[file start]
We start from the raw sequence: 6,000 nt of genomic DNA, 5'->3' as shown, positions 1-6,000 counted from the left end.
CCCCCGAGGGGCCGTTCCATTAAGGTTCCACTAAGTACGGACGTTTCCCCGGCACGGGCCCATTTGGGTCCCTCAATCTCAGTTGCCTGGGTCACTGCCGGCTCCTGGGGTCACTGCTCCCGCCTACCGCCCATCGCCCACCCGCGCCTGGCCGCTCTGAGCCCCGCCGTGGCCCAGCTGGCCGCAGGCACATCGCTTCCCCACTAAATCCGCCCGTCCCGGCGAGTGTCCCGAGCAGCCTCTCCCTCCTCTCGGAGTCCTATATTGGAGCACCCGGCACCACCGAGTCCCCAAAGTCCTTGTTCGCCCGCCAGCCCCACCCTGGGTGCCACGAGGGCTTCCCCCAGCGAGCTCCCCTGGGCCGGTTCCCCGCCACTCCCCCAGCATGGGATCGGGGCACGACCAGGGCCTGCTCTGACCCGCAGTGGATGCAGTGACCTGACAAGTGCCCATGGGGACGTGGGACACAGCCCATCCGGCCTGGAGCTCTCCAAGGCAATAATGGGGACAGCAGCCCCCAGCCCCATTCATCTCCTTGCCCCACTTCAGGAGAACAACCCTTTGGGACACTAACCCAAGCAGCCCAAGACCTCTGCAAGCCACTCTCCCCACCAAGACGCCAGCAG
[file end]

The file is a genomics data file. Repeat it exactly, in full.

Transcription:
We start from the raw sequence: 6,000 nt of genomic DNA, 5'->3' as shown, positions 1-6,000 counted from the left end.
CCCCCGAGGGGCCGTTCCATTAAGGTTCCACTAAGTACGGACGTTTCCCCGGCACGGGCCCATTTGGGTCCCTCAATCTCAGTTGCCTGGGTCACTGCCGGCTCCTGGGGTCACTGCTCCCGCCTACCGCCCATCGCCCACCCGCGCCTGGCCGCTCTGAGCCCCGCCGTGGCCCAGCTGGCCGCAGGCACATCGCTTCCCCACTAAATCCGCCCGTCCCGGCGAGTGTCCCGAGCAGCCTCTCCCTCCTCTCGGAGTCCTATATTGGAGCACCCGGCACCACCGAGTCCCCAAAGTCCTTGTTCGCCCGCCAGCCCCACCCTGGGTGCCACGAGGGCTTCCCCCAGCGAGCTCCCCTGGGCCGGTTCCCCGCCACTCCCCCAGCATGGGATCGGGGCACGACCAGGGCCTGCTCTGACCCGCAGTGGATGCAGTGACCTGACAAGTGCCCATGGGGACGTGGGACACAGCCCATCCGGCCTGGAGCTCTCCAAGGCAATAATGGGGACAGCAGCCCCCAGCCCCATTCATCTCCTTGCCCCACTTCAGGAGAACAACCCTTTGGGACACTAACCCAAGCAGCCCAAGACCTCTGCAAGCCACTCTCCCCACCAAGACGCCAGCAG